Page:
In 1958, economist A. W. Phillips published an article describing what he observed to be the inverse relationship between inflation and unemployment; subsequently, the "Phillips curve" became a central concept in macroeconomic analysis and policymaking. But today's Phillips curve is not the same as the original one from fifty years ago; the economy, our understanding of price setting behavior, the determinants of inflation, and the role of monetary policy have evolved significantly since then. In this book, some of the top (...) economists working today reexamine the theoretical and empirical validity of the Phillips curve in its more recent specifications. The contributors consider such questions as what economists have learned about price and wage setting and inflation expectations that would improve the way we use and formulate the Phillips curve, what the Phillips curve approach can teach us about inflation dynamics, and how these lessons can be applied to improving the conduct of monetary policy. ContributorsLawrence Ball, Ben Bernanke, Oliver Blanchard, V. V. Chari, William T. Dickens, Stanley Fischer, Jeff Fuhrer, Jordi Gali, Michael T. Kiley, Robert G. King, Donald L. Kohn, Yolanda K. Kodrzycki, Jane Sneddon Little, Bartisz Mackowiak, N. Gregory Mankiw, Virgiliu Midrigan, Giovanni P. Olivei, Athanasios Orphanides, Adrian R. Pagan, Christopher A. Pissarides, Lucrezia Reichlin, Paul A. Samuelson, Christopher A. Sims, Frank R. Smets, Robert M. Solow, Jürgen Stark, James H. Stock, Lars E. O. Svensson, John B. Taylor, Mark W. Watson. (shrink)
This new edition of William James’s 1909 classic, A Pluralistic Universe reproduces the original text, only modernizing the spelling. The books has been annotated throughout to clarify James’s points of reference and discussion. There is a new, fuller index, a brief chronology of James’s life, and a new bibliography—chiefly based on James’s own references. The editor, H.G. Callaway, has included a new Introduction which elucidates the legacy of Jamesian pluralism to survey some related questions of contemporary (...) American society. -/- A Pluralistic Universe was the last major book James published during his life time. It is a substantial philosophical work, devoted to a thorough-going criticism of Hegelian monism and Absolutism—and the exploration of philosophical and social-theological alternatives. Our world of some one hundred years on is much the better for James’s contributions; and understanding James’s pluralism deeply contributes even now to America’s self-understanding. At present, we are more certain that American is, and is best, a pluralistic society, than we are of what particular forms our pluralism should take. Keeping an eye out for social interpretations of Jamesian pluralism, this new philosophical reading casts light on our twenty-first century alternatives by reference to prior American experience and developments. -/- . (shrink)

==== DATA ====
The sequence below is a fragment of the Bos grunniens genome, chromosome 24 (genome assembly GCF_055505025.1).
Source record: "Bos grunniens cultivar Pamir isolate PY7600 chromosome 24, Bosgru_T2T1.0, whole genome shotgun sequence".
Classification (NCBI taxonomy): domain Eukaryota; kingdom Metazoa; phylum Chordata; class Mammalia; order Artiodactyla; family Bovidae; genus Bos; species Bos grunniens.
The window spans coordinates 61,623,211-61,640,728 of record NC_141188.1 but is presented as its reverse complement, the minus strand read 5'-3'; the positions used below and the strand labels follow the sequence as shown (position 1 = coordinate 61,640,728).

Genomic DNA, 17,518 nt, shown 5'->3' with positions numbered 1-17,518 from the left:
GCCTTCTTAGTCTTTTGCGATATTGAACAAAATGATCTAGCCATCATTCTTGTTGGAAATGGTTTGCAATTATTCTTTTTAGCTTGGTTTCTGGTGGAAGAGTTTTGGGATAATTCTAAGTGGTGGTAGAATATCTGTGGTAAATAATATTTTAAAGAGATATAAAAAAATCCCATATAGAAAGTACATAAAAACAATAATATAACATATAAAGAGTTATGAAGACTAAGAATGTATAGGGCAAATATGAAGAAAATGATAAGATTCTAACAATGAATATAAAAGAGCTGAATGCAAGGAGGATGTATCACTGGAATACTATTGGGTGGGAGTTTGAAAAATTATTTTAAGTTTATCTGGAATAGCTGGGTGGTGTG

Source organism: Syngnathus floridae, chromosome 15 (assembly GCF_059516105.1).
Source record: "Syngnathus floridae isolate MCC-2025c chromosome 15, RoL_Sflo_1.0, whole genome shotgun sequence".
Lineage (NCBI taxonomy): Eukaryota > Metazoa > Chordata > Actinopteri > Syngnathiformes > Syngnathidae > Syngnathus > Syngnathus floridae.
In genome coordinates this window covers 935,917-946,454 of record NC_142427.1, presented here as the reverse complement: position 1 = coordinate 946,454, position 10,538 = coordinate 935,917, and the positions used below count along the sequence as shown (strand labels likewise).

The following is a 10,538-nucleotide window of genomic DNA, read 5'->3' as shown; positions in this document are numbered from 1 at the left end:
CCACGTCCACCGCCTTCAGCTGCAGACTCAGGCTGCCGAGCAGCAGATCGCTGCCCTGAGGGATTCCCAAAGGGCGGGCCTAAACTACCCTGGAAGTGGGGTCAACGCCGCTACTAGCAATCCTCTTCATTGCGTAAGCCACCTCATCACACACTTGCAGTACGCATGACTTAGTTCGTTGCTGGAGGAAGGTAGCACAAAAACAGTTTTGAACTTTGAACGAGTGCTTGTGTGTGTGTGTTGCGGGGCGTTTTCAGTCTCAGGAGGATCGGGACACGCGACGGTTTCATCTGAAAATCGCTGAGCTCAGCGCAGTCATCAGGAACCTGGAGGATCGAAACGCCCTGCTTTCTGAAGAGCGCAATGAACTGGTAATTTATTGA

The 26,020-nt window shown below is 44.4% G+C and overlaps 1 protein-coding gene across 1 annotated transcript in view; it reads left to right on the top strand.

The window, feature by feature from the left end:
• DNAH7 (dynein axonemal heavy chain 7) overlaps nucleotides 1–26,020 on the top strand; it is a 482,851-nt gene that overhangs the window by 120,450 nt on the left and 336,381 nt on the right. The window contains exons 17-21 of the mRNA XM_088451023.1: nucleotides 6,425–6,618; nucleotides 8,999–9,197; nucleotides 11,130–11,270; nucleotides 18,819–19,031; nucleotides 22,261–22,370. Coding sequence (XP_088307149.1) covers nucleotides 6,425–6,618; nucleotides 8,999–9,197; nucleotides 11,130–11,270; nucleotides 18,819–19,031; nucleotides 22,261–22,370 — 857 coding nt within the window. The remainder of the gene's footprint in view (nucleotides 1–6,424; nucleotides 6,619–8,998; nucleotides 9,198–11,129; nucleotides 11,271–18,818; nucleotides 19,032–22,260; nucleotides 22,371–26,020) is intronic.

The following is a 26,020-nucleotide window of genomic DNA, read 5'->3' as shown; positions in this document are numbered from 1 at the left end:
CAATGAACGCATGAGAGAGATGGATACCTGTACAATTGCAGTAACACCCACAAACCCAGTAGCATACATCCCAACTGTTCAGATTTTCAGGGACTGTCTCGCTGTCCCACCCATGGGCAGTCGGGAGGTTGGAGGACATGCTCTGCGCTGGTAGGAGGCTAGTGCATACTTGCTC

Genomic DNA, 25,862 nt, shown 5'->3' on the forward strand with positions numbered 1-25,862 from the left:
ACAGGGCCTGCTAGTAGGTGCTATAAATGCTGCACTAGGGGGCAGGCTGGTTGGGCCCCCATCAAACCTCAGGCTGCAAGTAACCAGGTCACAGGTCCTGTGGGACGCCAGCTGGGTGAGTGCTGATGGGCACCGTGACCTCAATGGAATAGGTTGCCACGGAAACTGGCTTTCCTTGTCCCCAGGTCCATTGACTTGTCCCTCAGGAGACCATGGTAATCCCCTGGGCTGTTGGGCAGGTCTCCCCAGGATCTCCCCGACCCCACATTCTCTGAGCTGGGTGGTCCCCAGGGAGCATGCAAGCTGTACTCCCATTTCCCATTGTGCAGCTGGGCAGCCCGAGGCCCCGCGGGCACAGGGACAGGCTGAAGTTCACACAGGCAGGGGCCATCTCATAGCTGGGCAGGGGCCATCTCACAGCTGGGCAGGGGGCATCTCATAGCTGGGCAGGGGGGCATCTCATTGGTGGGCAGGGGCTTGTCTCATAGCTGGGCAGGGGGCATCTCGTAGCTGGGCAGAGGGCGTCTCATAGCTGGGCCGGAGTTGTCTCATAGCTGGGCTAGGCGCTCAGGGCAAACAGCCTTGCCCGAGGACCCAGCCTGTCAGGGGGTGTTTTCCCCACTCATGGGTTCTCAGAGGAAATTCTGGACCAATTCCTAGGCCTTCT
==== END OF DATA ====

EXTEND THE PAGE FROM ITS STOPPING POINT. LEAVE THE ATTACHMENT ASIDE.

William James had the courage to experience the collision of European and American ways of thinking head on, and to emerge from it with a new philosophy - one displaying a remarkable vitality for dealing with the transformative issues at the core of the human condition. This easy to read introduction to his life and work explains why James' work is overwhelmingly valuable to us today in getting to grips with the spiritual dimension of human experience.
There are eleven previously unpublished letters between James Hutton and James Watt in the Doldowlod collection, which Birmingham City Archives acquires from Lord Gibson-Watt in 1994. They were written between 1774 and 1795. Very little of Hutton's other correspondence survives, so these letters add significantly to our knowledge. The earliest letters together with two letters from Hutton to George Clerk-Maxwell , describe geological tours that Hutton made through Wales, the Midlands, and the south-west of England in (...) 1774. The correspondence after 1774 reveals Watt's expertise in geology, and also discusses meteorology, varnish making, Symington's steam engines, the first experiments with steam navigation, pneumatic medicine, and other topics. (shrink)
In his introduction to this collection, John representative. McDermott presents James's thinking in all its manifestations, stressing the importance of radical empiricism and placing into perspective the doctrines of pragmatism and the will to believe. The critical periods of James's life are highlighted to illuminate the development of his philosophical and psychological thought. The anthology features representive selections from The Principles of Psychology, The Will to Believe , and The Variety of Religious Experience in addition to the complete (...) Essays in Radical Empiricism and A Pluralistic Universe . The original 1907 edition of Pragmatism is included, as well as classic selections from all of James's other major works. Of particular significance for James scholarship is the supplemented version of Ralph Barton Perry's Annotated Bibliography of the Writings of William James , with additions bringing it up to 1976. (shrink)